The image is explained by the fact the book has a white cover… oh well. This book was presented to me as an example of Japanese literature. Being described as ‘Nabokovian’ too, perhaps as a method of convincing me to try.

Shinji, a lieutenant in the Japanese army, arrives home to inform his wife that his friends have become mutineers. Due to his position in the army, he has been ordered to lead the attack against them.

Unwilling to slaughter his friends, Shinji decides that he must commit seppuku, and informing his wife of this, his wife decides to join him.

The book describes the last night the couple spend together before taking part in their mutually agreed upon ritual suicide.

The tension of the book was felt throughout, with the reader and characters being made fully aware of what was to come.

The whole feel of the short story is intense, and the attitude with which the characters face their death is with both bravery and sorrow.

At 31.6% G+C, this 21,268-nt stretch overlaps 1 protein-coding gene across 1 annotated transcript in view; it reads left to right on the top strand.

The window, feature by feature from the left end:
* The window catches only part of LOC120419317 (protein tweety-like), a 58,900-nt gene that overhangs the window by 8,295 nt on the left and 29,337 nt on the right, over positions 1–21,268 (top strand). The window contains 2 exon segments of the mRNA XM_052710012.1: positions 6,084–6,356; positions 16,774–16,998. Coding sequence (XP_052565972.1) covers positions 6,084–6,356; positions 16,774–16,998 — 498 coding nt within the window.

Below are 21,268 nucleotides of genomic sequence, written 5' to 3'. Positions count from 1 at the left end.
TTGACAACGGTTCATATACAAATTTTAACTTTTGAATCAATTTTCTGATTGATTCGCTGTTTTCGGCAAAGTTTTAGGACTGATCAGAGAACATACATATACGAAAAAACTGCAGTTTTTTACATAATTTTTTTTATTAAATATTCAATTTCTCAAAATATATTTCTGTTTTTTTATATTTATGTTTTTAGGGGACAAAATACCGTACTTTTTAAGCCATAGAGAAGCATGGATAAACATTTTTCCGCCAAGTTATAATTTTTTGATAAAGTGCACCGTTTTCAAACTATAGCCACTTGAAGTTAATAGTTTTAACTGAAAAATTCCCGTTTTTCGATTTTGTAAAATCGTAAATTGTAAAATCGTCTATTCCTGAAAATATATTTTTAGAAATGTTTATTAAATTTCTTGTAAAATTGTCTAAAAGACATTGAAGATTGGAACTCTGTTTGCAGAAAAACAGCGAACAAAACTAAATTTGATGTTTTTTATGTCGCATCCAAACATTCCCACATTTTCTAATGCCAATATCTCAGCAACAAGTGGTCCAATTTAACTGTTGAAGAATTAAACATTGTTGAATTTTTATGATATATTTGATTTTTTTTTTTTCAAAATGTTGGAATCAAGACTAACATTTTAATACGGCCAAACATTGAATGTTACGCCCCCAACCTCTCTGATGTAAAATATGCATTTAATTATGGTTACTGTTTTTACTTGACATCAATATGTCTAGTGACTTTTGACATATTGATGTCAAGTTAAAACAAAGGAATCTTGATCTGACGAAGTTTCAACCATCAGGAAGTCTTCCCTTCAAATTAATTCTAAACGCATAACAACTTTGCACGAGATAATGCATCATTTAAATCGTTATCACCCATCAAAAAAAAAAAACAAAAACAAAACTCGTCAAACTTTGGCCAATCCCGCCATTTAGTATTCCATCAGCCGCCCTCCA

The book is very well written for one so short. The writer manages to raise so many questions about the choices made by the characters. Their seemingly mundane activities before the event being doing with a gruesome level of normality. The act itself being described so graphically that you can almost feel it.

Being from a Western culture, the act of seppuku can often be quite staggering. When faced with the ‘honourable’ thing to do in battle, most Western armies agree to die by the hand of the enemy. In fact, deserting is a serious offence, and in the examples such as WW1, returning to safety meant returning to the gunfire of your previous allies.

In Japan, however, it seems more honourable to die by your own hands in the ritualistic way than to allow your enemies victory. It’s quite the opposite in terms of an ‘honourable death’ to what we expect, and so as a reflex the reaction is often one of disagreement: how can suicide be brave?

Yet strangely to myself, I felt that the way Shinji approached the event was certainly brave. The cold, sharp steel being just a fact to face up to. I don’t think I could do it… a slow and bloody death by a blade.

Overall the book was fantastic for it’s length. The author himself also dying by seppuku lends it a somewhat prophetic title and characteristic too.